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I'm working on a multigrid solver in C++ and right now I'm trying to improve the serial performance. Most time-consuming part in this is the smoother, which in my case is a successive over-relaxation solver. This looks as follows (I hope it is quite self explanatory):

int idx; 
int strideY = stride_[level][0];
int strideZ = stride_[level][1];
for(int i = 0; i < steps; ++i) {

    for(int z = 1; z <= innerGridpoints_[level][2]; ++z) {
        for(int y = 1; y <= innerGridpoints_[level][1]; ++y) {
            idx = getIndexInner(level, 1,y,z);
            for(int x = 1; x <= innerGridpoints_[level][0]; ++x, ++idx) {
                grid[idx] = (1. - omega)  * grid[idx] + omega * 1./6. * (grid[idx+1] + grid[idx-1] +
                                    grid[idx + strideY]  + grid[idx - strideY] + 
                                    grid[idx + strideZ]  + grid[idx - strideZ] - 
                                    spacing_[level] * spacing_[level] * rhs[idx]);

I already made a few optimizations: The loops are positioned such that the inner loop gives the most local entries (i.e. neighboring elements are along the x dimension), and the precalculation of idx (even though this is an inline function, it saved quite some time this way). I also tried blocking, i.e., not iterating over the whole grid, but only over small chunks to increase locality, but that did not have any influence. Last idea I have is to try some loop unrolling, but I actually don't expect big improvements from that. I was thinking that maybe there are some possible improvements towards memory access. Any tipps welcome :)

Just FYI: The gridsize will vary from very small up to 255x255x255. Also, the grid has some boundaries in every dimension, consisting of a small number of rows, i.e., the iteration is not over the whole grid.

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Do you intend for the smoothing at (10,10,10) to change the results at (10,10,11) in the same smoothing pass? –  Yakk Mar 20 '13 at 22:17
@Yakk: Sorry, I don't really understand what you mean? smoothing at (10, 10, 10) right now changes only this value. Do you mean something like Red-Black? This is ususally used for parallelization, but I keep purely serial –  Chris Mar 20 '13 at 22:35
No, I mean you modify grid[10,10,10], then later read this value when setting grid[10,10,11] (I'm using [a,b,c] to mean "do all the index calculations to find the place where the item at a,b,c is -- grid[getIndexInner(level, 10,10,10)] instead of grid[10,10,10] is just being verbose) –  Yakk Mar 20 '13 at 23:38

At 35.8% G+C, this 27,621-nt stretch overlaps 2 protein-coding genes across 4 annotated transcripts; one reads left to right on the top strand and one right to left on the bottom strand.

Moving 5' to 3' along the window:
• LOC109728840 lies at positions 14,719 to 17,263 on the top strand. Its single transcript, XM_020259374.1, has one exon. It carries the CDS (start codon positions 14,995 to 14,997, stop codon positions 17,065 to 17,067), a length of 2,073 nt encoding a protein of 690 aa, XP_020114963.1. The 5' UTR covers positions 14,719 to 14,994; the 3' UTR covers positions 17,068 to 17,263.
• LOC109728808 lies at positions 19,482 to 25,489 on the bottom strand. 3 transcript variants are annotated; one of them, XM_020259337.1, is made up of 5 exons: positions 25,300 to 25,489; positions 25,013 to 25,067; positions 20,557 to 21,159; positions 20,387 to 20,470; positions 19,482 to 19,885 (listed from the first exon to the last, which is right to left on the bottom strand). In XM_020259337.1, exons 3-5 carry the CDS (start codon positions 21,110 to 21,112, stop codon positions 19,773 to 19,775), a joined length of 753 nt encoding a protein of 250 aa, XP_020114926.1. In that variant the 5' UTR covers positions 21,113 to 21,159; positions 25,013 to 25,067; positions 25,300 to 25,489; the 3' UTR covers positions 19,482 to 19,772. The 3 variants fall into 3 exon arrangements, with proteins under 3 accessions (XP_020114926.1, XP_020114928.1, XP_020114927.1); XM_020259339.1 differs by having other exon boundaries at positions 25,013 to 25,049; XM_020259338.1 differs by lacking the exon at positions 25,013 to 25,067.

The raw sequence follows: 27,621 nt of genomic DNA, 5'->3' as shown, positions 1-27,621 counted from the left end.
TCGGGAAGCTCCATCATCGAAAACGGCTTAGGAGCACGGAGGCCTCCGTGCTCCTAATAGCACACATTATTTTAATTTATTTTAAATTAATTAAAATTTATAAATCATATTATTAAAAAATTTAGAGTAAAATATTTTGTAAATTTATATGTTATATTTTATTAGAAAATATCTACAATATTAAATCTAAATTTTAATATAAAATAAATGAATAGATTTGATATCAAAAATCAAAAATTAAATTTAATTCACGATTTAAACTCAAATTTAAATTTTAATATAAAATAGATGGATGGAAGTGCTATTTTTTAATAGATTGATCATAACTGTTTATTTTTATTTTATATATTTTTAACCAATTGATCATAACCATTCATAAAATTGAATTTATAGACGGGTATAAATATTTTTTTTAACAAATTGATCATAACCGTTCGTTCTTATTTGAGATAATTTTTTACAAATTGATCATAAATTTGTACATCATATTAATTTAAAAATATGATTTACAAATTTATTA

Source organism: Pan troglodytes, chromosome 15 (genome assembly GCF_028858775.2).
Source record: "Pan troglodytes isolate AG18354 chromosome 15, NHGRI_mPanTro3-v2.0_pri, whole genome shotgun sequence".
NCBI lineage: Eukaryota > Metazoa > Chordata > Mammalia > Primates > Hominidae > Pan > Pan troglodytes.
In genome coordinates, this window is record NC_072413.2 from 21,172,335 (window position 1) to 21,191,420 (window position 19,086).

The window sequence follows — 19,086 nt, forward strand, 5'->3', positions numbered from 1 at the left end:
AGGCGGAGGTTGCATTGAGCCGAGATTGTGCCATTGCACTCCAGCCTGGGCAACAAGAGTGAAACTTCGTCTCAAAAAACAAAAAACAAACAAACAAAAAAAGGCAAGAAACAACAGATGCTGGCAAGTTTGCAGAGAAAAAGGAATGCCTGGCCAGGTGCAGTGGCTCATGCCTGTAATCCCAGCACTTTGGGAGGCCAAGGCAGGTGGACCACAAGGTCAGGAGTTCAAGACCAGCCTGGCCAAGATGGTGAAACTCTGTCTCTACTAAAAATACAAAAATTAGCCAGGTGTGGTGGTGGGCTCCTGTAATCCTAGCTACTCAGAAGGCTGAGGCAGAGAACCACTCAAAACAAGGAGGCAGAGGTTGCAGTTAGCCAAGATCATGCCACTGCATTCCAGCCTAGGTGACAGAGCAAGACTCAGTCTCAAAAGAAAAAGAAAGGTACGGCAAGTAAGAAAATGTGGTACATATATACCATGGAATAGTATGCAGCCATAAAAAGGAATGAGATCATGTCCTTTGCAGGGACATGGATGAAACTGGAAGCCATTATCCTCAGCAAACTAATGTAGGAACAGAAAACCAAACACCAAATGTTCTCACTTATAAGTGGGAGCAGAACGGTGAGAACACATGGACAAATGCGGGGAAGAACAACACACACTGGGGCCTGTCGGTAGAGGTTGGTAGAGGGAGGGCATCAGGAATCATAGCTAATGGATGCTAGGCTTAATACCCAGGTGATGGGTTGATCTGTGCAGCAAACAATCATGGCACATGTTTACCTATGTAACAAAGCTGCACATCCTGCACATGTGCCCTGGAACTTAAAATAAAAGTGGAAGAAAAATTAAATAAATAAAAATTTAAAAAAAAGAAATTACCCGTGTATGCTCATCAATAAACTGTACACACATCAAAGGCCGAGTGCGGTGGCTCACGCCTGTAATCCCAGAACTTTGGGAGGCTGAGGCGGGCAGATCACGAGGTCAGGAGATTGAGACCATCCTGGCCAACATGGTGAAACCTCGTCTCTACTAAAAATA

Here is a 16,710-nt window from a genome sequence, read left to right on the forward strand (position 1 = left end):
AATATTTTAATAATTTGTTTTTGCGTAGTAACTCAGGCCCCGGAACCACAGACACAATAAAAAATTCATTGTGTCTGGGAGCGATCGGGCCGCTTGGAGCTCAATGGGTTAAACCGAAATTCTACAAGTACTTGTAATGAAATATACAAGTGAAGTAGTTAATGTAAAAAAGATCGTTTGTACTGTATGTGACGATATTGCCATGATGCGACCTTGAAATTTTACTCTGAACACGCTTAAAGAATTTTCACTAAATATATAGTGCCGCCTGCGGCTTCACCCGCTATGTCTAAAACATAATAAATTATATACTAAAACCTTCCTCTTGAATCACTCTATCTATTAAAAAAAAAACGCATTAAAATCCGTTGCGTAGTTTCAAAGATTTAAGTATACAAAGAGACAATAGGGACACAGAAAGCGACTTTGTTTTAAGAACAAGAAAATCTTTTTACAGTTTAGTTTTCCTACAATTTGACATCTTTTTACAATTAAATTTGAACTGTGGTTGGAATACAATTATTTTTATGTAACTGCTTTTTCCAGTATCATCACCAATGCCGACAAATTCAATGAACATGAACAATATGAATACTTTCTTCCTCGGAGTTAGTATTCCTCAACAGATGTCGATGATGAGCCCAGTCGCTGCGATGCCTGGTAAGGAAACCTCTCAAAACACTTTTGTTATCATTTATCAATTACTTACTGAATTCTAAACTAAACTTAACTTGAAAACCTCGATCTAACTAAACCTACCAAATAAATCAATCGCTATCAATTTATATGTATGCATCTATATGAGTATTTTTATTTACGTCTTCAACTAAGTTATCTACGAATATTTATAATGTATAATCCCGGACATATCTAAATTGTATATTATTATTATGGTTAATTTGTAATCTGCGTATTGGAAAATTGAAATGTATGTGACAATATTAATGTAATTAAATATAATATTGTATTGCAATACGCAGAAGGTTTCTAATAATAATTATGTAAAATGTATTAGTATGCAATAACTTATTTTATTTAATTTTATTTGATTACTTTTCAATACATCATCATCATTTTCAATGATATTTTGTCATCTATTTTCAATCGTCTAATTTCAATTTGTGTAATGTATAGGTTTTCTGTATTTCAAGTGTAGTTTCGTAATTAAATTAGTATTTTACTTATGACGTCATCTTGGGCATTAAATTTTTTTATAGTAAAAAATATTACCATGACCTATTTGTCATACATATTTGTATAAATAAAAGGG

I think I get what you mean: Yes, that's perfectly fine. In fact, this is the difference between Gauss-Seidel smoothing and Jacobi smoothing (SOR being a variant of the first) –  Chris Mar 21 '13 at 0:12
First make it work. The code seems to IIR filter the entry grid[idx] inplace, and then move to next entry [idx+1] and use the previously processed data as input to next cell. This makes the processing anisotropic, which may be your purpose, but I doubt it. The bottleneck anyway is reading the 6 (or 7) entries in the inner loop. That can be reduced by storing the elements in the direction of movement: grid[idx-1 .. idx+1] in temporary variables (and rotating them). –  Aki Suihkonen Mar 21 '13 at 8:09

1 Answer 1

A good optimizing compiler will do most of the easy things for you anyway, so always measure if the changes you're making actually improve things. And, inspect (and learn to understand) the generated assembly code to see what the compiler is actually doing.

But there are a few things I'd try, as the expression is complex, and even good optimizers sometimes need a bit of help:-

First, hoisting subexpressions that are invariant within the inner loop out to the surrounding loop. In you example, the obvious ones are spacing_[level] * spacing_[level] and omega * 1./6.

The other thing to try is to make idx be a pointer rather than an array index, and increment the pointer in your loop.

 int *idx = &grid[getIndexInner(level, 1,y,z)];  // assuming grid is array of ints.

Your expression then starts to look like this

*idx = (1. - omega)  * *idx + omega * 1./6. * (idx[1] + idx[-1] +
                                idx[strideY]  + idx[- strideY] + // etc...

Your optimizer (assuming it's turned on???) may well be doing this already. But it's worth a shot. As I said, without measurements this is a pointless exercise.

And, as @AkiSuihkonen mentions in the comments above "First make it work". Debugging highly optimized code is much more difficult, so make sure you have your algorithm performing exactly how it should be before you start worrying about performance.

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Thanks, I'll def. give it a try. Of course I measure every step I take, so far the optimizations I mentioned always gave me some speedup –  Chris Mar 20 '13 at 22:37

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